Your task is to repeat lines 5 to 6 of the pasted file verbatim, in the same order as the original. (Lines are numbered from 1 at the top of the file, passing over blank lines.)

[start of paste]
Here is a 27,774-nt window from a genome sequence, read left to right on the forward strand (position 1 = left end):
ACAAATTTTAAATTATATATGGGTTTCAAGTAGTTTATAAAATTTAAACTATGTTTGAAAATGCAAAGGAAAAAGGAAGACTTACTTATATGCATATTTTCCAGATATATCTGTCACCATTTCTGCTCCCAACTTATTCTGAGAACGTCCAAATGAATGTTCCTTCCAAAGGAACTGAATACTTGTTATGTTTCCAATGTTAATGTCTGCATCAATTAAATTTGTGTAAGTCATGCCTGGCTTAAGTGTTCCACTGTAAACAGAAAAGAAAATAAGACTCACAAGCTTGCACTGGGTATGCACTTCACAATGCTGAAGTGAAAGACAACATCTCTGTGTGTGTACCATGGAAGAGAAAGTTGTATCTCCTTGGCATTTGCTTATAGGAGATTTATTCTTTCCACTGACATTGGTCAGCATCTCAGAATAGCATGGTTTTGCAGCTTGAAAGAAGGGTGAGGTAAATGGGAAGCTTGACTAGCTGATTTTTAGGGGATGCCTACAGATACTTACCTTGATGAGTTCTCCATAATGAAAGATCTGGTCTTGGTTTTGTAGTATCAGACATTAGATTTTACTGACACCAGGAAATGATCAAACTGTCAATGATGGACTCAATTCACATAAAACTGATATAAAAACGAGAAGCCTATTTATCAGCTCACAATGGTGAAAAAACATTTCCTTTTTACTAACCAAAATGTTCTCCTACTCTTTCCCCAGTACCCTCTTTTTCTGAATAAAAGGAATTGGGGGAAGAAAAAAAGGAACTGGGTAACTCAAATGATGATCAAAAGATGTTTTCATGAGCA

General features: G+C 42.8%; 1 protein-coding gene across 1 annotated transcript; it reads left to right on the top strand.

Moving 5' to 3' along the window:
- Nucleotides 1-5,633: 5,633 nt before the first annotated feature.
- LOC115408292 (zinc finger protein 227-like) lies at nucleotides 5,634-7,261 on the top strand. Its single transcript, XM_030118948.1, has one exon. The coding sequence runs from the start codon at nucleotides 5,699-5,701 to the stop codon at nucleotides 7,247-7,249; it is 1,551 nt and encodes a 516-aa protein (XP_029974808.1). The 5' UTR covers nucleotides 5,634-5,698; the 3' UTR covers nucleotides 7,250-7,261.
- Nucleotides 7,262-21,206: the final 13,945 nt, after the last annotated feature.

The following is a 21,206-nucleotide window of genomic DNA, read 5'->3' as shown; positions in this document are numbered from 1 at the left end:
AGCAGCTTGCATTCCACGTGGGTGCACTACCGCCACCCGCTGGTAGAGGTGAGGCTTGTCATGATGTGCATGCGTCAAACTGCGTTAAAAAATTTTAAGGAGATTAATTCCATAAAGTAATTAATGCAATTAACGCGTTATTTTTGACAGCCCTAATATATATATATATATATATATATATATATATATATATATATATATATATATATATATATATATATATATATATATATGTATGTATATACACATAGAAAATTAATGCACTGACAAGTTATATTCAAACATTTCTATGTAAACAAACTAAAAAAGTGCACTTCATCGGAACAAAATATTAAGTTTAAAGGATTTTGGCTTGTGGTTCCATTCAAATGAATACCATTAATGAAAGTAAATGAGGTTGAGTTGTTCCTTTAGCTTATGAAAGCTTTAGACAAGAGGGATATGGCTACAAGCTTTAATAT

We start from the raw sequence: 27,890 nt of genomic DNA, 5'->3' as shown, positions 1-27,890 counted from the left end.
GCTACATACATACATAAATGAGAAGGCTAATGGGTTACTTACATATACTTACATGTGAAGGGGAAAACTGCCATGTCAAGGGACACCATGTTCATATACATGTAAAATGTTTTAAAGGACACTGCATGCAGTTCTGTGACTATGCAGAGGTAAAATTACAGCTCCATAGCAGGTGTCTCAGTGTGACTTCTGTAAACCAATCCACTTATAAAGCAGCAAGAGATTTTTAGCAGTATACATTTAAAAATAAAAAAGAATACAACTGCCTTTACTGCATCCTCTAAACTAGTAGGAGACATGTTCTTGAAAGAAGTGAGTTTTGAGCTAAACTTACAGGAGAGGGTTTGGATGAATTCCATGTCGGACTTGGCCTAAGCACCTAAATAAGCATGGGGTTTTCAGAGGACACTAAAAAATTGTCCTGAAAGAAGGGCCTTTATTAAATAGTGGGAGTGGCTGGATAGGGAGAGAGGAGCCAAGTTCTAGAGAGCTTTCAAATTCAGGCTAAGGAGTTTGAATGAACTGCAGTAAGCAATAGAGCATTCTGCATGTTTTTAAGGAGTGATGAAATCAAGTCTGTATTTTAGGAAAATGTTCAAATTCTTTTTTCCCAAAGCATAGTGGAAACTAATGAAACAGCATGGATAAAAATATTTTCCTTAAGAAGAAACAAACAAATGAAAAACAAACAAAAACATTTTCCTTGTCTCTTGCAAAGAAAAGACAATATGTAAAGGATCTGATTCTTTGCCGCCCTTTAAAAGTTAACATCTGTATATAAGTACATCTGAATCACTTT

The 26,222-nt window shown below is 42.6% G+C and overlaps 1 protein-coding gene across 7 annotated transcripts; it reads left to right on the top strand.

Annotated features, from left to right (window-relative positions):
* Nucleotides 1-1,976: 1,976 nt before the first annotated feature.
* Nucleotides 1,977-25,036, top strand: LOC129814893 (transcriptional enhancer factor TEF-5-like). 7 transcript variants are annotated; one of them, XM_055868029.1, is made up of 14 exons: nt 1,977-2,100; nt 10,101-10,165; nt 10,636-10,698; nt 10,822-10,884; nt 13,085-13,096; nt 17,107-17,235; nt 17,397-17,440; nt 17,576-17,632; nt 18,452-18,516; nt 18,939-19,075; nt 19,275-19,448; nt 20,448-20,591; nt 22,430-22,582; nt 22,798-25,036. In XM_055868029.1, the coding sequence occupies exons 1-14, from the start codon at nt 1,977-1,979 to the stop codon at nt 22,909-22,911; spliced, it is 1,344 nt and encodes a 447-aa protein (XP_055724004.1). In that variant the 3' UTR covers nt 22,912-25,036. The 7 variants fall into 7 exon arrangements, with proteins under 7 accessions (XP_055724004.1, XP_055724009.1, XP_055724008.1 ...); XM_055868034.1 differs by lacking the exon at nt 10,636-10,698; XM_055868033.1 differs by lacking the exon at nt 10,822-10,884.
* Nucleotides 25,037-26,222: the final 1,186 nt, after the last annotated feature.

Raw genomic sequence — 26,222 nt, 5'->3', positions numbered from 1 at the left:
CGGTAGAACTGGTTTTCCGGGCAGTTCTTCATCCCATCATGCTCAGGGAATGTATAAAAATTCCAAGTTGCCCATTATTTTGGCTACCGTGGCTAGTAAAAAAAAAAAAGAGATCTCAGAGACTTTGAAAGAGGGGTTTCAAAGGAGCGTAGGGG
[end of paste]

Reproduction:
- Nucleotides 1-5,633: 5,633 nt before the first annotated feature.
- LOC115408292 (zinc finger protein 227-like) lies at nucleotides 5,634-7,261 on the top strand. Its single transcript, XM_030118948.1, has one exon. The coding sequence runs from the start codon at nucleotides 5,699-5,701 to the stop codon at nucleotides 7,247-7,249; it is 1,551 nt and encodes a 516-aa protein (XP_029974808.1). The 5' UTR covers nucleotides 5,634-5,698; the 3' UTR covers nucleotides 7,250-7,261.